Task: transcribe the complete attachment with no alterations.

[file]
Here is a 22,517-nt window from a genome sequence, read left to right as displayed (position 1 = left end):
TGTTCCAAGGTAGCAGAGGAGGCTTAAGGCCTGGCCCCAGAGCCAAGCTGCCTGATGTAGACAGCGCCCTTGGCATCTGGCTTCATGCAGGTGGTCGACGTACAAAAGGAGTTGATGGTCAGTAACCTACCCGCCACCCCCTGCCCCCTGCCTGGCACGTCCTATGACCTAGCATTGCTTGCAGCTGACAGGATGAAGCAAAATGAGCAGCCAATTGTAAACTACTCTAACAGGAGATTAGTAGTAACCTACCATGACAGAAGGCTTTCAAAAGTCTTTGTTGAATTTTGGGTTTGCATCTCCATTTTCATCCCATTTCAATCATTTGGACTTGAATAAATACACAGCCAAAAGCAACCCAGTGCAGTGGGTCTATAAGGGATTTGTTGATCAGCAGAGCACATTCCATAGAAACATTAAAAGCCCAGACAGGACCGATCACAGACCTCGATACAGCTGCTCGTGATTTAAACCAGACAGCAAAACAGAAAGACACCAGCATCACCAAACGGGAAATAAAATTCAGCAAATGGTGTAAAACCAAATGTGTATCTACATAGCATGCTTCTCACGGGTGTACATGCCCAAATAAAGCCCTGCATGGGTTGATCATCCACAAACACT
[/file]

Here is a 22,517-nt window from a genome sequence, read left to right as displayed (position 1 = left end):
TGTTCCAAGGTAGCAGAGGAGGCTTAAGGCCTGGCCCCAGAGCCAAGCTGCCTGATGTAGACAGCGCCCTTGGCATCTGGCTTCATGCAGGTGGTCGACGTACAAAAGGAGTTGATGGTCAGTAACCTACCCGCCACCCCCTGCCCCCTGCCTGGCACGTCCTATGACCTAGCATTGCTTGCAGCTGACAGGATGAAGCAAAATGAGCAGCCAATTGTAAACTACTCTAACAGGAGATTAGTAGTAACCTACCATGACAGAAGGCTTTCAAAAGTCTTTGTTGAATTTTGGGTTTGCATCTCCATTTTCATCCCATTTCAATCATTTGGACTTGAATAAATACACAGCCAAAAGCAACCCAGTGCAGTGGGTCTATAAGGGATTTGTTGATCAGCAGAGCACATTCCATAGAAACATTAAAAGCCCAGACAGGACCGATCACAGACCTCGATACAGCTGCTCGTGATTTAAACCAGACAGCAAAACAGAAAGACACCAGCATCACCAAACGGGAAATAAAATTCAGCAAATGGTGTAAAACCAAATGTGTATCTACATAGCATGCTTCTCACGGGTGTACATGCCCAAATAAAGCCCTGCATGGGTTGATCATCCACAAACACT